Divide the sausage mixture into four equal sections and shape each into a log down the center of each parchment half.
Roll. Whisk an egg in a small bowl, then use a pastry brush to brush the sides of the puff pastry with egg. Roll the pastry over the filling and press gently to seal. Brush the outsides of the pastry with the rest of the egg.
Cut. Use a sharp knife to slice each log into 5 equal pieces.
Bake. Place the sausage rolls on a parchment lined baking sheet and bake for 23-25 minutes.
Tip: Ground pork and sausage should always be cooked to an internal temperature of 160 degrees. A meat thermometer is my preferred way to check for doneness.
Air Fryer Sausage Rolls
Don’t want to wait on the oven? Puff pastry and the air fryer are a match made in heaven, and they cook the sausage rolls in a fraction of the time of the oven.
Just pop the finished rolls into the air fryer, fry at 390 degrees for 6-7 minutes, and you’re done!
The one downside of the air fryer is that it can’t hold all of the rolls at once, so you’ll likely have to do two batches. I prefer this method when I’m just making a small batch of sausage rolls for our family.
Air Fryer Tip: Use a propellant free cooking spray to prevent sticking. Propellants can damage the non-stick coating. If you don’t have a propellant free spray, brush on a little vegetable or olive oil instead.
Dipping Sauces for Sausage Rolls
Can you eat sausage rolls without a dipping sauce? Absolutely! They’re delicious!
But are they even better with a dipping sauce? YES.
Sausage rolls pair well with a range of dipping sauces, so pick whatever suits your fancy!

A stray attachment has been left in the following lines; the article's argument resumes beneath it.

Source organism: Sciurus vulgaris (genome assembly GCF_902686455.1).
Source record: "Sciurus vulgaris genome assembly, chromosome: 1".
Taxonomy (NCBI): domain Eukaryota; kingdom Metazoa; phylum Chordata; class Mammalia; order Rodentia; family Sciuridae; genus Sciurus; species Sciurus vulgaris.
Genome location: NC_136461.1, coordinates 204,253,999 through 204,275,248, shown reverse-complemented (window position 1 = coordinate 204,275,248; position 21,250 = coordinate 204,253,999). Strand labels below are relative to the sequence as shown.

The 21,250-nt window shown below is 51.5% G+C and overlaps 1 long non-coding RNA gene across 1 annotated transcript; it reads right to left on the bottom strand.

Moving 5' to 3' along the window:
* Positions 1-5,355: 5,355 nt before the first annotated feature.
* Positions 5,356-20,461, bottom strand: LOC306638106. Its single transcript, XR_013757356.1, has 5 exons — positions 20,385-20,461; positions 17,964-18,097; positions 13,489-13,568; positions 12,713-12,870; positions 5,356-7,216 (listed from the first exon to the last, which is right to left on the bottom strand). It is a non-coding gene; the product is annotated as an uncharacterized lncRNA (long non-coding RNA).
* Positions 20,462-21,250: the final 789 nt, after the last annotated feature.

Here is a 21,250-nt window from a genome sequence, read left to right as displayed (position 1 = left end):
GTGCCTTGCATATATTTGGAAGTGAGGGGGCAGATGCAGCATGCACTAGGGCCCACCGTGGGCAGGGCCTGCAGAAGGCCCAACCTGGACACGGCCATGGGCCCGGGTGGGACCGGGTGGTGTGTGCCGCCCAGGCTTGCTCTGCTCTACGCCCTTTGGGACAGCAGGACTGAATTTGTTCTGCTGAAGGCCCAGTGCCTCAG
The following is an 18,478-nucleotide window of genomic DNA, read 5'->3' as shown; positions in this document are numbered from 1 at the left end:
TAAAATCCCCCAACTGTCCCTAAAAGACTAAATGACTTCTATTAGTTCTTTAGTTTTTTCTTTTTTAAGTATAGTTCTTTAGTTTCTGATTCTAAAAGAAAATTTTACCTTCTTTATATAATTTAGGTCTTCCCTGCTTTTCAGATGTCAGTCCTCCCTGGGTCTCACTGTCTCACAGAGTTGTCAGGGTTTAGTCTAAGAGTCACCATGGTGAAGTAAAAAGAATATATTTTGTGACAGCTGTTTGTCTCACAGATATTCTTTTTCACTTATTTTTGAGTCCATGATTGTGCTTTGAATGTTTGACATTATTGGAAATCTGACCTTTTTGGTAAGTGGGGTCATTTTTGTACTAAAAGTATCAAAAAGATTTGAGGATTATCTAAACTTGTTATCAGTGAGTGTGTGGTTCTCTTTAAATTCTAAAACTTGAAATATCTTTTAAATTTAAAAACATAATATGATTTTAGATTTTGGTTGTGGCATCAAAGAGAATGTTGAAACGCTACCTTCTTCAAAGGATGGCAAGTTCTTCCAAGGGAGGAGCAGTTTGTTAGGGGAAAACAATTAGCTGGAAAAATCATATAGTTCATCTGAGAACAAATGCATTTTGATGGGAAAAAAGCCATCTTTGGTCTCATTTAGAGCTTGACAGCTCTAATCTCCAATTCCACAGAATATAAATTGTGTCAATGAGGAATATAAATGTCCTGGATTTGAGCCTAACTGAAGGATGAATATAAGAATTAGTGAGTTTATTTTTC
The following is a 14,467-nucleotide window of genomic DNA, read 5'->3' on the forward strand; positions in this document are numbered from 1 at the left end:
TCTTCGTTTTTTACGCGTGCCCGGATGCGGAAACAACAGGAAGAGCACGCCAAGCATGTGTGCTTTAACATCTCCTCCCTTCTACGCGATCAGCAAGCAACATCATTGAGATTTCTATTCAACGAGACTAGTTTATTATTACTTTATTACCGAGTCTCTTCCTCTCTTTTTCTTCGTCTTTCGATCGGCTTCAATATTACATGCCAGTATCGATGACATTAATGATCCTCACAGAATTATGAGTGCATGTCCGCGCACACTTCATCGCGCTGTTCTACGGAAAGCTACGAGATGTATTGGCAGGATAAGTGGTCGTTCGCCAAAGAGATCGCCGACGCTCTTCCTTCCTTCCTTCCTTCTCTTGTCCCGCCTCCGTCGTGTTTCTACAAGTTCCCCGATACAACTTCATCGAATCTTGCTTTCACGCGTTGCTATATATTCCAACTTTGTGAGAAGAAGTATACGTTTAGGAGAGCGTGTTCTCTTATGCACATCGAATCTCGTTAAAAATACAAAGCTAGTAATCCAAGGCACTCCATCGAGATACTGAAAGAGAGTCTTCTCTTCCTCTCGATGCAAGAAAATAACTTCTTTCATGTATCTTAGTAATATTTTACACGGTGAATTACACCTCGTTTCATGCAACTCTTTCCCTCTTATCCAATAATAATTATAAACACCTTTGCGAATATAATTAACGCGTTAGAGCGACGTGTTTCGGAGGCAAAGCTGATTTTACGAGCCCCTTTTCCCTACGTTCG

I’ve already mentioned I love pairing mustard with sausage, and the mustard sauce from this Baked Italian Sausage and Potatoes is a favorite.
I also love the Sriracha maple ketchup sauce you see in the video and in this recipe for Bacon Wrapped Smokies.
Want something cheesy? Try a homemade Beer Cheese Dip or the provolone sauce from these Philly Cheese Brats.
Make Ahead Tips and Shortcuts
- Make Ahead Instructions: Sausage rolls are best served soon after they’re baked, but baked rolls can be stored in the fridge for up to 3 days and reheated in the air fryer for 3-4 minutes to get their crispiness back.
- Freezer instructions: This is my preferred way to make sausage rolls ahead of time! Prepare the sausage rolls, but do not bake. Place them on a baking sheet and flash freeze for 1 hour, then transfer to a freezer bag and freeze for up to 3 months. Place the frozen rolls directly on a baking sheet, and bake as usual, adding about 5 minutes to the cooking time.
- Shortcut: If you prefer, substitute your favorite Italian sausage for the pork, fennel, thyme, and sage. Lower the salt to 1/4 teaspoon.
- Variation: These rolls can be cut smaller or bigger based on your preferences. Cut into fifths, they’re hearty but still appetizer sized. You could easily get 6 mini rolls out of each larger roll, or cut them in half or thirds for a lunch sized portion.
More Holiday Pork Recipes to Enjoy
Pork might be an unexpected choice for the holidays, but it can be a super flavorful and affordable option for families! My favorite special occasion pork recipe is this Mediterranean Stuffed Pork Tenderloin, but Sweet Orange Glazed Ham is great for people who want something more traditional. This Bacon Wrapped Pork Tenderloin with Pomegranate Glaze is also a lovely and very festive main dish option.